Nalbandian describes him as “a warm, cerebral person, analytical, with a great appetite for knowledge … a great brain; of course he’s a live action director so he brings that paradigm to the digital world and has disdain for anyone who says ‘it can’t be done’.” What’s more, he loves tap dancing – even had lessons himself once, which might explain why the hero penguin in Happy Feet is a fantastic tap dancer.

Miller writes, directs and produces in a mix determined by the project and his sense of what’s best for the film. “You have to have the confidence to go forward, but also to be aware that hubris brings you down every time.”

He rarely has time for industry functions, except the AFI Awards, of which he is patron, but he supports the industry in various ways, including the annual Byron Kennedy Award, presented with the AFI Awards, for Outstanding Creative Enterprise in the film industry, worth $10,000 in cash (provided by Kennedy Miller, Warner Bros., Village Roadshow, Greater Union, Cinemedia and Steven Spielberg.) He is also a patron of the Sydney Film Festival.

Working for him is “enjoyably challenging” says one staff member. “It’s always moving at a rapid pace, towards something interesting.” Kennedy Miller is not an overly generous payer, but is loyal to its staff and re-hires whenever the work is there. On the other hand, anyone who ends up in the Kennedy Miller black book will never work in the KM ‘town’ again.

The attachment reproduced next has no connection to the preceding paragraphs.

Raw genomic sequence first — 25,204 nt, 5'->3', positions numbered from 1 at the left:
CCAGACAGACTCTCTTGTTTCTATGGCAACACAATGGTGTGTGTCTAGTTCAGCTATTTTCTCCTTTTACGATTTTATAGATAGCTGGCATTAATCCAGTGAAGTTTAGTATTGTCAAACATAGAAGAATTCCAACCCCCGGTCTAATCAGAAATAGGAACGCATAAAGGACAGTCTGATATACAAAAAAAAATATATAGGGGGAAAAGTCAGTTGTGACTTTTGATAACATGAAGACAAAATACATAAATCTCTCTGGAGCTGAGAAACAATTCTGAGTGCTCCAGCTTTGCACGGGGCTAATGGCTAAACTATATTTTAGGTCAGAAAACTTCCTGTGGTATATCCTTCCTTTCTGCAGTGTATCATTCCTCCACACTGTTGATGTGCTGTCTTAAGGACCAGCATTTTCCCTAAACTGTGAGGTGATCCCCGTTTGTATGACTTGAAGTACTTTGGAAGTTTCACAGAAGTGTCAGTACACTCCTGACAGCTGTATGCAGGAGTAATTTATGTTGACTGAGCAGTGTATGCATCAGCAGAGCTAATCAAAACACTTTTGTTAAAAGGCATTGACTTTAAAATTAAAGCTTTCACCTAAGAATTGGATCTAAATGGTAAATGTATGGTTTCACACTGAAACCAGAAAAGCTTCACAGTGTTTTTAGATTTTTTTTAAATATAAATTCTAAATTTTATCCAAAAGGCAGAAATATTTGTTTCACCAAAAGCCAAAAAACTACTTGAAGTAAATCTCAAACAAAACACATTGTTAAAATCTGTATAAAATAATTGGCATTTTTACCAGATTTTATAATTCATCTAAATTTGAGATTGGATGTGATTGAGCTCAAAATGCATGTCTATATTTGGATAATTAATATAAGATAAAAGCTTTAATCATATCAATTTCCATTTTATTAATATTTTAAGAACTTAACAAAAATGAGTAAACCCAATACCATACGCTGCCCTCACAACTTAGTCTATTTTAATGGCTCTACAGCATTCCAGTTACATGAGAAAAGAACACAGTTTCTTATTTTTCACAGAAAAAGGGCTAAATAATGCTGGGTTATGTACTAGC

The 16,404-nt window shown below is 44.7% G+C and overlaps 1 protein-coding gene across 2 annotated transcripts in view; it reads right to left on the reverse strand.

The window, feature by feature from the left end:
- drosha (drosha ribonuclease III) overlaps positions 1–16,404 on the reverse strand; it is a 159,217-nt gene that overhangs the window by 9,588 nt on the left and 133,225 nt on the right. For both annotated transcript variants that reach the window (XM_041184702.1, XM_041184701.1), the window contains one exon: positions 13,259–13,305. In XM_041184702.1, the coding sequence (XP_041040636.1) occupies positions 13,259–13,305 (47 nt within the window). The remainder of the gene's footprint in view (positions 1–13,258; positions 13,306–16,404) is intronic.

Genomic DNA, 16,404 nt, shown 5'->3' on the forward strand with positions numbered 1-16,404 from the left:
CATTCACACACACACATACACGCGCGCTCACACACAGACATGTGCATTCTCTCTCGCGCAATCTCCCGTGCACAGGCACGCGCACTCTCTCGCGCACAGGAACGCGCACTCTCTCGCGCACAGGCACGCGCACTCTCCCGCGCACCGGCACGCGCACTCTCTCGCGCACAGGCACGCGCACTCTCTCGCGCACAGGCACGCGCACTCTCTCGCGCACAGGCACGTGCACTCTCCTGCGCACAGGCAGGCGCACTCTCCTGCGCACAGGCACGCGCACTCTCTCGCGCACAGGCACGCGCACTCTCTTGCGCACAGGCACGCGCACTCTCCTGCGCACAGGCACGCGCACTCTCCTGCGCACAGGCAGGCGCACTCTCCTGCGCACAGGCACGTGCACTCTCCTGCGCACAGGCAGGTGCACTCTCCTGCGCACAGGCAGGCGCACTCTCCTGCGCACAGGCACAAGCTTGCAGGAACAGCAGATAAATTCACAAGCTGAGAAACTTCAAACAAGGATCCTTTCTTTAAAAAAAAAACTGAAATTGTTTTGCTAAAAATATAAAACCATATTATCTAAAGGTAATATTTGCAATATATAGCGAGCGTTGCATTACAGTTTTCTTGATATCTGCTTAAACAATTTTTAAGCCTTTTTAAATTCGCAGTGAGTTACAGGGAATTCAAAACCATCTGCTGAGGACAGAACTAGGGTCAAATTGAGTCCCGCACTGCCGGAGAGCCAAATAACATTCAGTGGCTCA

"science is a faster way to God than religion"

His curiosity is also the driver for his deeper sense about the universe; when asked about his spirituality (appropriately enough while he’s 10,000 metres closer to the heavens), he pauses for a moment and quotes Australian astro-biologist Paul Davies; ‘science is a faster way to God than religion.’ For Miller the universe is “astonishing … it’s even more spectacular than any religion. I have a tremendous sense of wonder, but I’m not formally religious.”

As to a self-description, he declines, but recalls that “someone in Hollywood once said to me, ‘George, you’re more interested in wisdom than in power,’” and he’ll take that as a compliment.

Published December 26, 2006

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George Miller



Happy Feet Australian release, December 26, 2006